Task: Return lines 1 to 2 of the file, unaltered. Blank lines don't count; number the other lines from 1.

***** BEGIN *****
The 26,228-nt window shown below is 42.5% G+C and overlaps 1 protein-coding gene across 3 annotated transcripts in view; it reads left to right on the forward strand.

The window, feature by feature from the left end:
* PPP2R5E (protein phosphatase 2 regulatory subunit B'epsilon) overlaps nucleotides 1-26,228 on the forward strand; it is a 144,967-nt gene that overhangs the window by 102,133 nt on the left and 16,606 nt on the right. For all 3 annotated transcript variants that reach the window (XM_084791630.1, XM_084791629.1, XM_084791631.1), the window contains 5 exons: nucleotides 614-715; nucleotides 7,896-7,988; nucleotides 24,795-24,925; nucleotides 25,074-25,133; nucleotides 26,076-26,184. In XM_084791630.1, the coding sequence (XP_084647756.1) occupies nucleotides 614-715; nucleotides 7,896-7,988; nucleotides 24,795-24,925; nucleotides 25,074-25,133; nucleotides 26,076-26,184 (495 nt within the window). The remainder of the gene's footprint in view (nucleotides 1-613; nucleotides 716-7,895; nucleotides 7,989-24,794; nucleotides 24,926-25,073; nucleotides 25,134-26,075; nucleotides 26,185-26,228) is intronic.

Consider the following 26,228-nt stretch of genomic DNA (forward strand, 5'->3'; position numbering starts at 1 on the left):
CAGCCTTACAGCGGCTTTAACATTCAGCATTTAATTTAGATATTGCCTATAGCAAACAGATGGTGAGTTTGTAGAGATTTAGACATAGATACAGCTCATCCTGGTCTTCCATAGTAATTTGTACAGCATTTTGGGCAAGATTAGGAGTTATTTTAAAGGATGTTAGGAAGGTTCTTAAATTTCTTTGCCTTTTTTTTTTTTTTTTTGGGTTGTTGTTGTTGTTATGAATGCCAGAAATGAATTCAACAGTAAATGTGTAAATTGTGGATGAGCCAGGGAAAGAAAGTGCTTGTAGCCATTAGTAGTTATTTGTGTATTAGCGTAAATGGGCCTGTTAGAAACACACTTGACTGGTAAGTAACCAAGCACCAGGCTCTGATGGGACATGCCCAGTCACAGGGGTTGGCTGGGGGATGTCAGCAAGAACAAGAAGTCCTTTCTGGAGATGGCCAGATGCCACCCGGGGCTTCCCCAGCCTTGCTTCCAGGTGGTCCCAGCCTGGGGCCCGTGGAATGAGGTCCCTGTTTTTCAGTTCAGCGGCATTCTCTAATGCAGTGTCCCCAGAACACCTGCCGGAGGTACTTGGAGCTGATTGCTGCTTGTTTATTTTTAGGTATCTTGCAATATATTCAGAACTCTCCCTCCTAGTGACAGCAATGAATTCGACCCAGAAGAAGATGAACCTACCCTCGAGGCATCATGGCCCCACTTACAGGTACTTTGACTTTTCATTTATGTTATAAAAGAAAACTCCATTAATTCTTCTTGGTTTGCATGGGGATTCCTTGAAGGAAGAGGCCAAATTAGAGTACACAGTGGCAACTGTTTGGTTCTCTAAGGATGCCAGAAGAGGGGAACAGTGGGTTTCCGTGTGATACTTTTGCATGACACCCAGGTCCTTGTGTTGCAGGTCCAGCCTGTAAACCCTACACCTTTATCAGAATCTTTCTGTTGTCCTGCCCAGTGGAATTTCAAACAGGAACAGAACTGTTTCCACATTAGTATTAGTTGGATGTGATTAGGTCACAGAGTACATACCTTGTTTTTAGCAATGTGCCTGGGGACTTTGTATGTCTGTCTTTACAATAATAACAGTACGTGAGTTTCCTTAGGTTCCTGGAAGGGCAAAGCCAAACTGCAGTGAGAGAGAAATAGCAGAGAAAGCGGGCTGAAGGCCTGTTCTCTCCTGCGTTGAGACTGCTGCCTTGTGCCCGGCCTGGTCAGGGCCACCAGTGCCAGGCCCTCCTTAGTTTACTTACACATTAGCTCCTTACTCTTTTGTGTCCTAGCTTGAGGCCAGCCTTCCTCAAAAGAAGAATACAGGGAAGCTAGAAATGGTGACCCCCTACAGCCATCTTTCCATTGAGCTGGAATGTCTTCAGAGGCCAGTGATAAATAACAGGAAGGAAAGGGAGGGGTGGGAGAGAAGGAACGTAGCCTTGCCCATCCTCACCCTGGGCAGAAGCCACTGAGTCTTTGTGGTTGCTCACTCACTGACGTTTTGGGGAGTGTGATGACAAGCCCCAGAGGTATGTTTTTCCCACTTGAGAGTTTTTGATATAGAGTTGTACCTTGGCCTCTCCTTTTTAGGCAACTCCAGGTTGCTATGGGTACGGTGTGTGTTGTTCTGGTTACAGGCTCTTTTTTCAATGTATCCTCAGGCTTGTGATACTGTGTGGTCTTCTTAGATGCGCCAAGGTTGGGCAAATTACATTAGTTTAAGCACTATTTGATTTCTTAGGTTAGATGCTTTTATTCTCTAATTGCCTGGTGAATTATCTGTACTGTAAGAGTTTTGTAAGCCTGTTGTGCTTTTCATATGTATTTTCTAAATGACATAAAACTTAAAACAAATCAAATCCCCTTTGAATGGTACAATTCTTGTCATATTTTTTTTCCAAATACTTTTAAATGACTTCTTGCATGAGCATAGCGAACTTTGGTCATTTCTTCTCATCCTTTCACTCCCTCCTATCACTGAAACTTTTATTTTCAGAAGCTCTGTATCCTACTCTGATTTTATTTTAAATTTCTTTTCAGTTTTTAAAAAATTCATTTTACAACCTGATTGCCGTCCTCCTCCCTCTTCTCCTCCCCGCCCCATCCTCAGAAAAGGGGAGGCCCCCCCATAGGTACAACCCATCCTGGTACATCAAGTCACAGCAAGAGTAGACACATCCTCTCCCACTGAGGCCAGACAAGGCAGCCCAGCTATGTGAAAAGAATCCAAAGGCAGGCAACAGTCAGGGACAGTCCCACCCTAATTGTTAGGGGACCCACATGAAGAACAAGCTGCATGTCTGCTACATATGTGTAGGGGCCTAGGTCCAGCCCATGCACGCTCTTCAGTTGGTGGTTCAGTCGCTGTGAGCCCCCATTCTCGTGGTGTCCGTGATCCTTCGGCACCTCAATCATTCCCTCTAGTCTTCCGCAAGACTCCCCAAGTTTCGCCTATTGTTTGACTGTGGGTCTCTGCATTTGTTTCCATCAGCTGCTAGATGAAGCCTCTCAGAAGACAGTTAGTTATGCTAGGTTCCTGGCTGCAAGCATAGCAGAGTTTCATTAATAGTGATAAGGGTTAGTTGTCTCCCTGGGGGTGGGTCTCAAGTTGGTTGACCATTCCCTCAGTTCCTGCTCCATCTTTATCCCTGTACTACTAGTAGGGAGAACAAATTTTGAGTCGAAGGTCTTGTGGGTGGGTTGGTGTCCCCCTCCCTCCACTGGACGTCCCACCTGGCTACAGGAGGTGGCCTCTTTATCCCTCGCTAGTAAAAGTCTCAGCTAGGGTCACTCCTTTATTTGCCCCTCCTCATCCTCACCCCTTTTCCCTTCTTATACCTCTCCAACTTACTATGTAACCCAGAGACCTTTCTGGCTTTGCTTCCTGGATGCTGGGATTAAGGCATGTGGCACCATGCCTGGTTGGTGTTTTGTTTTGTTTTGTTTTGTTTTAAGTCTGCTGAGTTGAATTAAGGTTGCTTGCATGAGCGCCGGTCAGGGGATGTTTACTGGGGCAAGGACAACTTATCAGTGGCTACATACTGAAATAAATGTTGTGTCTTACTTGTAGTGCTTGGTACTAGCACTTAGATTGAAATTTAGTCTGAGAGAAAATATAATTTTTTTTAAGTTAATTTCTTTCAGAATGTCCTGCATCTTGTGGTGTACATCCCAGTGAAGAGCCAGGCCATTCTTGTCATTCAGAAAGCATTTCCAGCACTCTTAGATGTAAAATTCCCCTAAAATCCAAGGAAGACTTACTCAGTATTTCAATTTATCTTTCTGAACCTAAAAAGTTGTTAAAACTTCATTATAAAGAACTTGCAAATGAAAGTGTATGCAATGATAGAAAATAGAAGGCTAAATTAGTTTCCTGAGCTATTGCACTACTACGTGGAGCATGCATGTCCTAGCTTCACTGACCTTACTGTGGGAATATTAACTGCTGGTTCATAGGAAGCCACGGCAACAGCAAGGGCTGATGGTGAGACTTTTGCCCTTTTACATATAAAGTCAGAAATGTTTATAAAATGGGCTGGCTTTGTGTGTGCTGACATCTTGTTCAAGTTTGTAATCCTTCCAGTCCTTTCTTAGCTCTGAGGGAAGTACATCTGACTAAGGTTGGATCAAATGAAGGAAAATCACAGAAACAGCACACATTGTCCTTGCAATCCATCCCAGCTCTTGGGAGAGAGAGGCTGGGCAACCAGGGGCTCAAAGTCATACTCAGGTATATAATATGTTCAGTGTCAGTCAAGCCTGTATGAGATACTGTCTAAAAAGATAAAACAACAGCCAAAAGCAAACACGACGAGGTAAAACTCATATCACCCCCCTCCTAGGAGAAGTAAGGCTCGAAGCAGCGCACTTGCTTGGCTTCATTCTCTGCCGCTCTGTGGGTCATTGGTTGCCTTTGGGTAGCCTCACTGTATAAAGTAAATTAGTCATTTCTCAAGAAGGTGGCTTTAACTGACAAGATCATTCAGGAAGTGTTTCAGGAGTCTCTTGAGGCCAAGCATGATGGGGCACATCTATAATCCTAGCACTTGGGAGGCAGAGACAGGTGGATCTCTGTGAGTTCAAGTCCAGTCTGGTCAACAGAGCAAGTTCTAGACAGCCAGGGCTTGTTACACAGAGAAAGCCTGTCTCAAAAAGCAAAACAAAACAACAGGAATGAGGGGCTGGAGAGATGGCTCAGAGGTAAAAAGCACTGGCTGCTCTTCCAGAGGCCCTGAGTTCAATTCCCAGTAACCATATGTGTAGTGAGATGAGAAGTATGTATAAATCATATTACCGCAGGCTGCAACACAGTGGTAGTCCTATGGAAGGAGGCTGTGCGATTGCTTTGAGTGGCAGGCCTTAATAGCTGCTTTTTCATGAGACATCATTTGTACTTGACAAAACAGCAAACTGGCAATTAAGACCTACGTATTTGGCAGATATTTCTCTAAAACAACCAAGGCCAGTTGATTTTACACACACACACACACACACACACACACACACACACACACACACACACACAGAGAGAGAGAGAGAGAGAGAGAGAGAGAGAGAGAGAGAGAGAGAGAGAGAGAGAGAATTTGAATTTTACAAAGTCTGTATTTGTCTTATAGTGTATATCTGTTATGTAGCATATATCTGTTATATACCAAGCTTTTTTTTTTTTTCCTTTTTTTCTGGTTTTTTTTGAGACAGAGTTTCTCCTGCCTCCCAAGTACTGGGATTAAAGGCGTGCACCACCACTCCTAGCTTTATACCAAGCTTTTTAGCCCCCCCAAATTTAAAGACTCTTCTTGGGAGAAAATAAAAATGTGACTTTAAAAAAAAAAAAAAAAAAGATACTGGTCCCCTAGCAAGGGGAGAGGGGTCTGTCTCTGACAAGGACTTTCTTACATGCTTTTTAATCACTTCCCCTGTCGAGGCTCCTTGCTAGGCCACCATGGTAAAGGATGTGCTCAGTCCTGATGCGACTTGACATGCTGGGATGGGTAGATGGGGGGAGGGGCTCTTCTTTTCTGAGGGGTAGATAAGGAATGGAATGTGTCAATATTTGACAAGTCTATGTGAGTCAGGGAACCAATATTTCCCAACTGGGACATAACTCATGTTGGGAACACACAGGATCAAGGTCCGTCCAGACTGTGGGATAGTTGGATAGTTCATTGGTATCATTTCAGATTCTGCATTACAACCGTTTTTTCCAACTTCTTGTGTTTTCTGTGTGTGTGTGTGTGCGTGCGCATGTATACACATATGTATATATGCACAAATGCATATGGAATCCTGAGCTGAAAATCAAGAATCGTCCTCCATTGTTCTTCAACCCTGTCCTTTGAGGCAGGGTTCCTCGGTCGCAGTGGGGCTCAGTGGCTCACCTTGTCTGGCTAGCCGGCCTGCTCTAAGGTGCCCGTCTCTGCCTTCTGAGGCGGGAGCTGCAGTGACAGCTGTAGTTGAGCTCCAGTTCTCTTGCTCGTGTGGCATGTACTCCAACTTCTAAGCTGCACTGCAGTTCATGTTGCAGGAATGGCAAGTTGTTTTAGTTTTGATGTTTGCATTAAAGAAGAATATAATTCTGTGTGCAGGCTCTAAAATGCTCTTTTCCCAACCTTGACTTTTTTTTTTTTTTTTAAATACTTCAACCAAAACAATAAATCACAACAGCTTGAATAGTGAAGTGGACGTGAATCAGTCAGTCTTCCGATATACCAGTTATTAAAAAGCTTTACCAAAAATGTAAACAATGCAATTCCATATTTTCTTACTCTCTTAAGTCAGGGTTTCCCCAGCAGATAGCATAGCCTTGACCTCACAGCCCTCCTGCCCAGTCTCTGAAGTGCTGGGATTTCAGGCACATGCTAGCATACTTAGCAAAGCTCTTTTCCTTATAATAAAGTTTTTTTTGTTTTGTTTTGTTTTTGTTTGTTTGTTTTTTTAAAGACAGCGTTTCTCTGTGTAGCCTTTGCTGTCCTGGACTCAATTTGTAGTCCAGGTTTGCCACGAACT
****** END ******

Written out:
The 26,228-nt window shown below is 42.5% G+C and overlaps 1 protein-coding gene across 3 annotated transcripts in view; it reads left to right on the forward strand.

The window, feature by feature from the left end: